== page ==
Basic JavaScript #103: Replace Loops using Recursion

``````  function multiply(arr, n) {
if (n <= 0) {
return 1;
} else {
return multiply(arr, n - 1) * arr[n - 1];
}
}
``````

In the base case, where `n <= 0` , it returns 1.

What is the purpose for, and result of, returning 1 here?

Edit: `multiply(arr, 0)` would equal 0, right? Instead of doing the multiplication in this instance, we are returning 1, which isn’t the same result as if we had done multiplication, right? I’m awful at math.

I think there is an assumption here that you would never directly call this function passing `0` in for the second argument. This recursive function is just being used as a simple example of how recursion works. You would never use it in real code. But you can’t return `0` when you hit the base case because anything multiplied by `0` is `0` and that would wipe out the total product that you had computed with all the other recursive calls.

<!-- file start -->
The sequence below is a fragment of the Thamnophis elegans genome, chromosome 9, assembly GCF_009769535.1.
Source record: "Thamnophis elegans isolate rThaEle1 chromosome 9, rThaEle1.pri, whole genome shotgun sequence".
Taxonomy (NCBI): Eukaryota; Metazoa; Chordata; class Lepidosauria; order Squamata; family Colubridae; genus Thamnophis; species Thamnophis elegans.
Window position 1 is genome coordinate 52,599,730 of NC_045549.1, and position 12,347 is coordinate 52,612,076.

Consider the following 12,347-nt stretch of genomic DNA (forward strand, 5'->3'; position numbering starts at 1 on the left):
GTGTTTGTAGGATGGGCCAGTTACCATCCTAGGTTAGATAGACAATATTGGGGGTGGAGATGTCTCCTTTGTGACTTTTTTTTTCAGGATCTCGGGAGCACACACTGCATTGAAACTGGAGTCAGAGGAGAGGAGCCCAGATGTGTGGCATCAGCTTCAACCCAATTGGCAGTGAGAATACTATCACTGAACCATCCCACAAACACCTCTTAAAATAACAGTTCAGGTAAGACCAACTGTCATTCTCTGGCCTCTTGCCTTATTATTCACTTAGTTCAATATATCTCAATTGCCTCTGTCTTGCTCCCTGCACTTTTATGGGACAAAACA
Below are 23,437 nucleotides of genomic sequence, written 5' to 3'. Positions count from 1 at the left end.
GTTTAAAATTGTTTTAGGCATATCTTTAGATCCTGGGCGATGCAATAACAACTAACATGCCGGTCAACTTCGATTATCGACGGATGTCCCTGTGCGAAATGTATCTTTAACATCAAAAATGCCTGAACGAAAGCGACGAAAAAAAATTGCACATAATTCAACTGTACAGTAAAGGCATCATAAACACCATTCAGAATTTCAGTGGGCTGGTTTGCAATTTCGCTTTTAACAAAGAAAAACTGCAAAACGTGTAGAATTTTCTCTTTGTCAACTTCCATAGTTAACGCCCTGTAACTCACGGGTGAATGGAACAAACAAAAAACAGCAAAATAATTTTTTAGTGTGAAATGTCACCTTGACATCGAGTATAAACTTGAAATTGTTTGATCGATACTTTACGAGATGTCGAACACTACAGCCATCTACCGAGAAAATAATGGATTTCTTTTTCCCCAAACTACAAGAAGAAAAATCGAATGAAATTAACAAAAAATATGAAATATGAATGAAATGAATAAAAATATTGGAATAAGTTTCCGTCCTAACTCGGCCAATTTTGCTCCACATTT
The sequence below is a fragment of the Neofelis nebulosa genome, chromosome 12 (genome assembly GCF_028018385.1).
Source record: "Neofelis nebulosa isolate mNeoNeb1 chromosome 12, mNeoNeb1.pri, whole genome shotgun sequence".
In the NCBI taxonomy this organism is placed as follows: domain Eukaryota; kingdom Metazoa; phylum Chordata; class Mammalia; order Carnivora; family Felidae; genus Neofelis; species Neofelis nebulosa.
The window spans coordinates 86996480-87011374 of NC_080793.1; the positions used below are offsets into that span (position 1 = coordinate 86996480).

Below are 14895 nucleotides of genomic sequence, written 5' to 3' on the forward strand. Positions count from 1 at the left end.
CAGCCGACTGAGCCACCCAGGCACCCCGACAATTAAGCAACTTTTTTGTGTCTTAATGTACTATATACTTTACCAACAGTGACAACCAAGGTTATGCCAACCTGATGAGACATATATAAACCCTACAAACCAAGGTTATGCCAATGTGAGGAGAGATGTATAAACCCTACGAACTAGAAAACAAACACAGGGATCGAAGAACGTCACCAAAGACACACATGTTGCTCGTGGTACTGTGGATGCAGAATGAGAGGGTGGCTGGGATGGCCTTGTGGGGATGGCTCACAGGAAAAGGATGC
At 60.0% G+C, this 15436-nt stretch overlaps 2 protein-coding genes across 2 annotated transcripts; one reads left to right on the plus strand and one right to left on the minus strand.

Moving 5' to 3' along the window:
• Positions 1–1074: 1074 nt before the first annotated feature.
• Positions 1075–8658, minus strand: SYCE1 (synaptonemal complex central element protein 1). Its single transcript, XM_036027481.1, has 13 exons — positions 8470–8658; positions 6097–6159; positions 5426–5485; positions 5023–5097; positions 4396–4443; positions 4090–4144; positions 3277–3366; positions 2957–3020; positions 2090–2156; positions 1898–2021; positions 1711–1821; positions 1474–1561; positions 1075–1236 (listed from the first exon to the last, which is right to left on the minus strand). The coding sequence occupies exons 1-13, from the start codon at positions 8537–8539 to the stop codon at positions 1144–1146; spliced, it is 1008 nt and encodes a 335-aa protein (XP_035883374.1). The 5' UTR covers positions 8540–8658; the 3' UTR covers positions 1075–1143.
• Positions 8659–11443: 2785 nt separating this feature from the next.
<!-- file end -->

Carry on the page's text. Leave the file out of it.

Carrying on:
2 Likes

Okay, thank you. I thought that maybe I had been wrong about my fundamental understanding of what the function was doing.

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